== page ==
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Unread 03-11-2020, 05:59 PM   #16
PrehistoricPool
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Antonio, funny you should mention staining the concrete, I was just starting to think about that!

This is something we had considered and discarded a while ago. My thought process went like this: initially, I really wanted travertine to match pool deck. Then I started to think it might be a bit much on the travertine, and likely wouldn't match exactly. So I started thinking about porcelain tiles. Then I started thinking about porcelain tiles that looked like concrete since those are sort of in style now, but in a color more interesting and closer to the travertine color,,,,Eureaka! I already have concrete there, I just need it to be a more interesting color! Hello staining!

That won't raise the level at all, and won't cause me any more problems with water intrusion than I have now, and as far as I know I don't have any problems with water intrusion now.

Even better, my existing concrete has deep groves dividing porch into 24 inch squares. If I grout those in combination with staining concrete, it will look just like 24 inch square tiles! Should be cheaper than tiling, definitely a lot less work! I will post a picture up as soon as I can figure out how to do that.
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Unread 03-11-2020, 06:33 PM   #17
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Here is a photo of my front porch with the grooves cut into concrete, just begging to be grouted!

Does anyone know if the acid based stains will work on 50 year old concrete? The concrete appears to have a lot of cement in it, which I understand ins a good thing for staining. It is not weathered, but I have heard old concrete is harder to stain than new concrete.

I don't want to have paint or any kind of applied coating that will just sit on the surface, really want it to sink in and bond with the concrete.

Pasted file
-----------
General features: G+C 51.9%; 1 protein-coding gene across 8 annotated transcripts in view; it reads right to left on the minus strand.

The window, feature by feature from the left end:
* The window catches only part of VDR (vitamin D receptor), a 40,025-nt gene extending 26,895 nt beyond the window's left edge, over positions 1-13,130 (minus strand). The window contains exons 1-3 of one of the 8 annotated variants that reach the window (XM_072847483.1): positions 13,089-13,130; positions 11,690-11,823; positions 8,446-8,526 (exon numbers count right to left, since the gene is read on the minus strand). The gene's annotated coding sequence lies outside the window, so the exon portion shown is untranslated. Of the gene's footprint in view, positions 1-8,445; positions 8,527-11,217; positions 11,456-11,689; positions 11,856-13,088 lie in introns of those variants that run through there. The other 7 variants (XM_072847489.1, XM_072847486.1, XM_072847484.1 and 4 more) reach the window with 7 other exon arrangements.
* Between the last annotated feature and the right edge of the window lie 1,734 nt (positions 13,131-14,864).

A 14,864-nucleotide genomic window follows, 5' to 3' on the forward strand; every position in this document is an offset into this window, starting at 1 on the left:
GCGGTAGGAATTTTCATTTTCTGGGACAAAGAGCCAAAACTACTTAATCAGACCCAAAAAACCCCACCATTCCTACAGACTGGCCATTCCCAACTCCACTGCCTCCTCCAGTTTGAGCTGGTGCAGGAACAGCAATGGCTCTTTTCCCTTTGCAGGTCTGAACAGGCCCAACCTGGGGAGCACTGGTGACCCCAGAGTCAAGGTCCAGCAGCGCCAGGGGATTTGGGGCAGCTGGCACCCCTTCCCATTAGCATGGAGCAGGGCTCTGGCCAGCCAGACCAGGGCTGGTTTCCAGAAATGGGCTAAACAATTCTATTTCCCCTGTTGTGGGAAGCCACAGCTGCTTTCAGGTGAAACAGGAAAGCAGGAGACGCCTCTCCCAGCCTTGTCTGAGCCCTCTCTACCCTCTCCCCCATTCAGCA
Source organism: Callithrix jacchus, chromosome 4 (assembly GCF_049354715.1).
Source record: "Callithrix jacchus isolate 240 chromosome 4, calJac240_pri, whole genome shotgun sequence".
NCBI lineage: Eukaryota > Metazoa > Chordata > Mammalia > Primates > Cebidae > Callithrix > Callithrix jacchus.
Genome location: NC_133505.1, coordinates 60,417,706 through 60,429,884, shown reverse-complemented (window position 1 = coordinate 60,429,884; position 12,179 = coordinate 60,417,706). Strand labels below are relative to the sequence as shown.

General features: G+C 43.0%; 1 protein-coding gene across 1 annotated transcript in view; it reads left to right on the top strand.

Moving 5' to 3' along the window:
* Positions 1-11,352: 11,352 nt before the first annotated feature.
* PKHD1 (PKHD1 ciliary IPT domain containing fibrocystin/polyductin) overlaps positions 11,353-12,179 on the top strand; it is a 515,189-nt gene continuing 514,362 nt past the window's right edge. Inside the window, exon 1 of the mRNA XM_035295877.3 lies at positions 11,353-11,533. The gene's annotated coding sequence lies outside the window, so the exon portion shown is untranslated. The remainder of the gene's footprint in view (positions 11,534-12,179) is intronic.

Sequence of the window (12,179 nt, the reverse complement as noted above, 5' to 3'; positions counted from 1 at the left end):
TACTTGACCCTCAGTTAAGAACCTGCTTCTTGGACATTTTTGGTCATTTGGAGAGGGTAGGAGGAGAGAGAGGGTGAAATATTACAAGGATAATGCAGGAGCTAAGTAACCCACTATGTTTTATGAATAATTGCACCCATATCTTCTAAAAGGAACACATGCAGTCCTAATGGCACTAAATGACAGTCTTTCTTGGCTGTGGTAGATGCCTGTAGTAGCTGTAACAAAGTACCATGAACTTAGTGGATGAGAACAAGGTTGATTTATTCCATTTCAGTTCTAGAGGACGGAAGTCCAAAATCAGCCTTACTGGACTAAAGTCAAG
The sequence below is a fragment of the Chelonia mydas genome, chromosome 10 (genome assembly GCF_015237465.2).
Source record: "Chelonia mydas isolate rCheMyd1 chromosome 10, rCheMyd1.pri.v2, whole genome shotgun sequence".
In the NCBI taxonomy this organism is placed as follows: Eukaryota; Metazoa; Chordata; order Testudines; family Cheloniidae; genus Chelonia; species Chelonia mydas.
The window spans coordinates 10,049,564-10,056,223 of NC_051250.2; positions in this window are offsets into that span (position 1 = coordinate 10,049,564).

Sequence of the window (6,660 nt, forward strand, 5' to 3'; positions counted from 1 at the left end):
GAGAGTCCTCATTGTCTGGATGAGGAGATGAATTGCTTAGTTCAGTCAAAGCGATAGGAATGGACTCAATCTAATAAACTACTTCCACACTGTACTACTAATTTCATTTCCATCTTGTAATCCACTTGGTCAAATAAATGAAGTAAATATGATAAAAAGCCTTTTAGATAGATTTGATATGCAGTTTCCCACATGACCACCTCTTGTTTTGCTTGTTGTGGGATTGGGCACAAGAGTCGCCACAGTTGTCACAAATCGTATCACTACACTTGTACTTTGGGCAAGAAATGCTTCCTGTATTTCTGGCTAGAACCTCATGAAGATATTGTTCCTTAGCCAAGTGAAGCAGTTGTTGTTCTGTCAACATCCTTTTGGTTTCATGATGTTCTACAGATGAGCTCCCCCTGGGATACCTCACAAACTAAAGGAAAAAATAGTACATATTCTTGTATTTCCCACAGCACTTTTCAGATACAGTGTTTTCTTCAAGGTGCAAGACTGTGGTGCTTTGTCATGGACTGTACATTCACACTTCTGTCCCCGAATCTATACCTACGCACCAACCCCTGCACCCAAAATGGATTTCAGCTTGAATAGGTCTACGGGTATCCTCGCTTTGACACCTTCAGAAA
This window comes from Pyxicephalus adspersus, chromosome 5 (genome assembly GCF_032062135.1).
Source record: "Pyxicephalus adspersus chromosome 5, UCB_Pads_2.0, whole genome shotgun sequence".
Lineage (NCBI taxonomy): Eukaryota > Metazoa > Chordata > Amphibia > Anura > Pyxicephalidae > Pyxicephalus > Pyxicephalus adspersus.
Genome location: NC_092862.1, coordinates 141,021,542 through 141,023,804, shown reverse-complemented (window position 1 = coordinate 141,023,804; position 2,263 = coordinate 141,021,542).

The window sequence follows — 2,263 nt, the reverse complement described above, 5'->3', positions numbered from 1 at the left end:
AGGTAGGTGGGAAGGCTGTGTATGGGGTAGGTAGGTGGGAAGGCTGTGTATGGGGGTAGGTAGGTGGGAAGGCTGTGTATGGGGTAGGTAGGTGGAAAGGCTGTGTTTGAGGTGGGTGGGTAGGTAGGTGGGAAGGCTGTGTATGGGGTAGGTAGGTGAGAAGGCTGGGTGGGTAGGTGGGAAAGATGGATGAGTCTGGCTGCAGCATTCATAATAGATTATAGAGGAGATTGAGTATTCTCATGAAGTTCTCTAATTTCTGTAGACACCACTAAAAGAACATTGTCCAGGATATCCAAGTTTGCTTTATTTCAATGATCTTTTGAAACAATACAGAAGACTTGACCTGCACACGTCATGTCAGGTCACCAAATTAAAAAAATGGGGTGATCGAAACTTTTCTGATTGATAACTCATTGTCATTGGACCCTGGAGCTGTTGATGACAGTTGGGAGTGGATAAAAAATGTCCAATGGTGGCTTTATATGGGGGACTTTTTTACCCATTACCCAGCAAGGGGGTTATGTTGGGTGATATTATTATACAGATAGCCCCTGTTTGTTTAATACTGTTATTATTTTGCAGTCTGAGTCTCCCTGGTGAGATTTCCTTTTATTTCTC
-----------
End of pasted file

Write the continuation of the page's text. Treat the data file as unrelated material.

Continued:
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Unread 03-11-2020, 07:43 PM   #18
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The acid stains sometimes produce their very best results on very old concrete, yielding a great deal of "character." It's sometimes difficult to judge between old concrete that will display such character when stained and old concrete that is too contaminated to take the stain well. But if you're having someone do the staining on your behalf, they should be able to tell you in general what to expect.

In most cases when I've had concrete staining done, I much preferred the look of the old concrete to the new concrete, but that's entirely a matter of aesthetic choice.

My opinion; worth price charged.
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Unread 03-15-2020, 07:39 PM   #19
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Quote:
Originally Posted by Kevin
You want 2% or more, which is 1/4" per foot.
So I went to Harbor Freight today and bought a six foot level. They had it on sale for $13 and of course I had a 20% off coupon for a very reasonable total of $10.40 plus sales tax. Gotta love Harbor Freight!

I was finally able to measure slope. I measured at a lot of locations on the porch and they were pretty consistent - between .23 and .28 of an inch IN SIX FEET!

So I have a 1/4 inch per six feet, or 0.35%, instead of 1/4 inch per foot, or 2%. I assume that means I shouldn't put any tile or travertine on top, no?
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Unread 03-15-2020, 08:16 PM   #20
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That means if it gets wet it won't drain very well at all, Mike. But if it gets wet, you've already got a problem, eh?

My opinion; worth price charged.
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Unread 03-15-2020, 08:47 PM   #21
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That means if it gets wet it won't drain very well at all, Mike. But if it gets wet, you've already got a problem, eh?